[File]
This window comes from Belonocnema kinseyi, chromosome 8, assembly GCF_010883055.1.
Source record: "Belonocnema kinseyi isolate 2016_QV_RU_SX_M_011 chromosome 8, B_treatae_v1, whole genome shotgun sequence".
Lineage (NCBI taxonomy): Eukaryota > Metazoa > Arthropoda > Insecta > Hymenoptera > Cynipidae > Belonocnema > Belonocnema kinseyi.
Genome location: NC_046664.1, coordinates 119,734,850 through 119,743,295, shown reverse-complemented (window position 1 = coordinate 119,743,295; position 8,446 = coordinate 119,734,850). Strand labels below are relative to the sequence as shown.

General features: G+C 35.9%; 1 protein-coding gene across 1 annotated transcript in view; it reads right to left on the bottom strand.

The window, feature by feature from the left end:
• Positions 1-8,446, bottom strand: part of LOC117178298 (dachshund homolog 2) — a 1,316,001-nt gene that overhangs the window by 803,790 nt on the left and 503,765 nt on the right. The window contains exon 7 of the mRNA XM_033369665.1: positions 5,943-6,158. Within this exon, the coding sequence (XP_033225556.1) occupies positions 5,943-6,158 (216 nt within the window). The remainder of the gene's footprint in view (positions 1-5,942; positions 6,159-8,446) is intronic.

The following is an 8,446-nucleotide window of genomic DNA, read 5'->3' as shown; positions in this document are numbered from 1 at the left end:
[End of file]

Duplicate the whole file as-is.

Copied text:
This window comes from Belonocnema kinseyi, chromosome 8, assembly GCF_010883055.1.
Source record: "Belonocnema kinseyi isolate 2016_QV_RU_SX_M_011 chromosome 8, B_treatae_v1, whole genome shotgun sequence".
Lineage (NCBI taxonomy): Eukaryota > Metazoa > Arthropoda > Insecta > Hymenoptera > Cynipidae > Belonocnema > Belonocnema kinseyi.
Genome location: NC_046664.1, coordinates 119,734,850 through 119,743,295, shown reverse-complemented (window position 1 = coordinate 119,743,295; position 8,446 = coordinate 119,734,850). Strand labels below are relative to the sequence as shown.

General features: G+C 35.9%; 1 protein-coding gene across 1 annotated transcript in view; it reads right to left on the bottom strand.

The window, feature by feature from the left end:
• Positions 1-8,446, bottom strand: part of LOC117178298 (dachshund homolog 2) — a 1,316,001-nt gene that overhangs the window by 803,790 nt on the left and 503,765 nt on the right. The window contains exon 7 of the mRNA XM_033369665.1: positions 5,943-6,158. Within this exon, the coding sequence (XP_033225556.1) occupies positions 5,943-6,158 (216 nt within the window). The remainder of the gene's footprint in view (positions 1-5,942; positions 6,159-8,446) is intronic.

The following is an 8,446-nucleotide window of genomic DNA, read 5'->3' as shown; positions in this document are numbered from 1 at the left end: